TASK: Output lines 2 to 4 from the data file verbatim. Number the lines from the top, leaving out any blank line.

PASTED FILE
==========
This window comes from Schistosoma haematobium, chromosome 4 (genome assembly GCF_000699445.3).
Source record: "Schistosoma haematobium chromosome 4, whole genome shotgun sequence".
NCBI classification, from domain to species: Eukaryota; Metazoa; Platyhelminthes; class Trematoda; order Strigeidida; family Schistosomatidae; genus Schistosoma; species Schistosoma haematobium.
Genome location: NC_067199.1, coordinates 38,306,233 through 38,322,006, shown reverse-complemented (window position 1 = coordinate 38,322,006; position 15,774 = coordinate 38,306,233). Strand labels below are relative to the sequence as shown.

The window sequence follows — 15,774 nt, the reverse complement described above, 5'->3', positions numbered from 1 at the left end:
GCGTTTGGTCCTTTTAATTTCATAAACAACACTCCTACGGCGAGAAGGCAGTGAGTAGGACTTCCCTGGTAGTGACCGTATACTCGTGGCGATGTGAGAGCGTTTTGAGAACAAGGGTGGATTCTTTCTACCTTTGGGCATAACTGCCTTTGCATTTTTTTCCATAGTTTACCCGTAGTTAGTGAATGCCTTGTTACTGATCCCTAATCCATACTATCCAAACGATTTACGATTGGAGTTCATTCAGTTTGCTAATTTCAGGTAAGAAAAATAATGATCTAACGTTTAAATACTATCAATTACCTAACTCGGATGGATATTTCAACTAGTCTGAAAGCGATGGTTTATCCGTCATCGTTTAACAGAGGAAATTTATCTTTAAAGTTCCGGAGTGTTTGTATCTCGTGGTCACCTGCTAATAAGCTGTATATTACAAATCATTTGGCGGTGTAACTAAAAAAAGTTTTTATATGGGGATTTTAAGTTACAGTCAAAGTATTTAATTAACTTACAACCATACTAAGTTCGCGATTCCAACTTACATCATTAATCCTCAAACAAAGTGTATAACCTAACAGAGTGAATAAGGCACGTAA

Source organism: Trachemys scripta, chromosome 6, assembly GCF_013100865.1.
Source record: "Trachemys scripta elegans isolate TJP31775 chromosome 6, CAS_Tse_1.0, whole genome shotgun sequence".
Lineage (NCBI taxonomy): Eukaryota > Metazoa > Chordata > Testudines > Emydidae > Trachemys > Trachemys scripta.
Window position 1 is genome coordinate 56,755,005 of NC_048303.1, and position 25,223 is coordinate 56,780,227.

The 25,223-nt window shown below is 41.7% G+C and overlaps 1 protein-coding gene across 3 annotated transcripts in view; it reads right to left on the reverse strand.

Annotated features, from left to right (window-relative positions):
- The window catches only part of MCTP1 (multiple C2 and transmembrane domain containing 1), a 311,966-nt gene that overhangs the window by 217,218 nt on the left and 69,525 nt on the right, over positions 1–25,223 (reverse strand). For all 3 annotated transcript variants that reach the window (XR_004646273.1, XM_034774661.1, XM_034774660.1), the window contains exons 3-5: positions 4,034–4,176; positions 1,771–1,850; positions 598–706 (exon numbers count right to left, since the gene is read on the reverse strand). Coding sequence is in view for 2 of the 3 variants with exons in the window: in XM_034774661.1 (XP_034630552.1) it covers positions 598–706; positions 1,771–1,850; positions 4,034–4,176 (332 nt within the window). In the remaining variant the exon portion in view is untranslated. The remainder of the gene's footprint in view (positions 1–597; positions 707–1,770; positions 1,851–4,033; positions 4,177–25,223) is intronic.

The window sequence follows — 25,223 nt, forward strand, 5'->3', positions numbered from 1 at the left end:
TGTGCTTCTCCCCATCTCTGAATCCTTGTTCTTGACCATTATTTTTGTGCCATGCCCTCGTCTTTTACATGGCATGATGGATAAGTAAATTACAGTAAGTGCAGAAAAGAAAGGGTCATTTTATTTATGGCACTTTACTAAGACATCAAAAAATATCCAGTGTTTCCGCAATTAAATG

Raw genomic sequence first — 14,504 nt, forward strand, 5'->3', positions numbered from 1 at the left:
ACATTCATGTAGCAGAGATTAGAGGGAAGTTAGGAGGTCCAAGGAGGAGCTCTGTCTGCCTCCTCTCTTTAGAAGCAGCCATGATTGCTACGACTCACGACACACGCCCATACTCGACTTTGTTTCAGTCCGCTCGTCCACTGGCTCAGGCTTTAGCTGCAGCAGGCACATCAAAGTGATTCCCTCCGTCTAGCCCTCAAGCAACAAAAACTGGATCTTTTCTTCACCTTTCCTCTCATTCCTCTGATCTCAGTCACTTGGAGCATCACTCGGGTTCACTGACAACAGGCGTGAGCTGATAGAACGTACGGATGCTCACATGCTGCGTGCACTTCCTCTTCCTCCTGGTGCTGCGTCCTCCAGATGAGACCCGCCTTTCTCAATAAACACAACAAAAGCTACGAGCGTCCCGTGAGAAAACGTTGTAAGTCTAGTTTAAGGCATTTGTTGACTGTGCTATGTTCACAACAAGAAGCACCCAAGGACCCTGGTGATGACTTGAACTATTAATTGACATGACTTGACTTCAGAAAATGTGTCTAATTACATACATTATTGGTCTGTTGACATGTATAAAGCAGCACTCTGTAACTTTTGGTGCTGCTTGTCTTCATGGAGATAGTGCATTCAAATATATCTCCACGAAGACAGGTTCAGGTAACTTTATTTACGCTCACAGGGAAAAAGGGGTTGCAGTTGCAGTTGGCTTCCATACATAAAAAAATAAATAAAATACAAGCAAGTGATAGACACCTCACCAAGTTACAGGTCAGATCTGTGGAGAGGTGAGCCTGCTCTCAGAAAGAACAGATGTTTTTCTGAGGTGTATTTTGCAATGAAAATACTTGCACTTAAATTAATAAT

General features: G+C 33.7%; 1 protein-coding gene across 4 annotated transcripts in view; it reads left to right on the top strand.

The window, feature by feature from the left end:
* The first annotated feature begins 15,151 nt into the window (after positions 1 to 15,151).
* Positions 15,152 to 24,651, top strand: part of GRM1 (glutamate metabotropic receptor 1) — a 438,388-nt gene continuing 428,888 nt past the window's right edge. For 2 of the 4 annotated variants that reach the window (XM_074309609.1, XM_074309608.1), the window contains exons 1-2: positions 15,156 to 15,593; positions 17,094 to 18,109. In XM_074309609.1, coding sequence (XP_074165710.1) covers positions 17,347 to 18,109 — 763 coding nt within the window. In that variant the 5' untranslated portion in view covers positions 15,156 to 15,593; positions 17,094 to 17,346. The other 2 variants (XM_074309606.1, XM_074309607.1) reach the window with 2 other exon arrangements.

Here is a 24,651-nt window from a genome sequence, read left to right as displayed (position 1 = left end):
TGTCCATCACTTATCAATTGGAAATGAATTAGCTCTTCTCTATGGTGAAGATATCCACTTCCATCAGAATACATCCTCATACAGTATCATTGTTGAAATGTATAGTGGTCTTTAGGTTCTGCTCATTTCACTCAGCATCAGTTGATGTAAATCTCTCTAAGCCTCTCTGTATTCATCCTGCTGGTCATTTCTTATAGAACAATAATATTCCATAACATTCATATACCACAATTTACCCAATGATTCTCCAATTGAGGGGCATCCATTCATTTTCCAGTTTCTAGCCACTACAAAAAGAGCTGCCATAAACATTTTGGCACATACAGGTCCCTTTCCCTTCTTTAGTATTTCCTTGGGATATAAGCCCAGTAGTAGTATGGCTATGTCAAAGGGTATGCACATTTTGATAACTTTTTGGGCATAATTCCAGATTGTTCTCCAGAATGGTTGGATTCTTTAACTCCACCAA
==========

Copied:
Source record: "Schistosoma haematobium chromosome 4, whole genome shotgun sequence".
NCBI classification, from domain to species: Eukaryota; Metazoa; Platyhelminthes; class Trematoda; order Strigeidida; family Schistosomatidae; genus Schistosoma; species Schistosoma haematobium.
Genome location: NC_067199.1, coordinates 38,306,233 through 38,322,006, shown reverse-complemented (window position 1 = coordinate 38,322,006; position 15,774 = coordinate 38,306,233). Strand labels below are relative to the sequence as shown.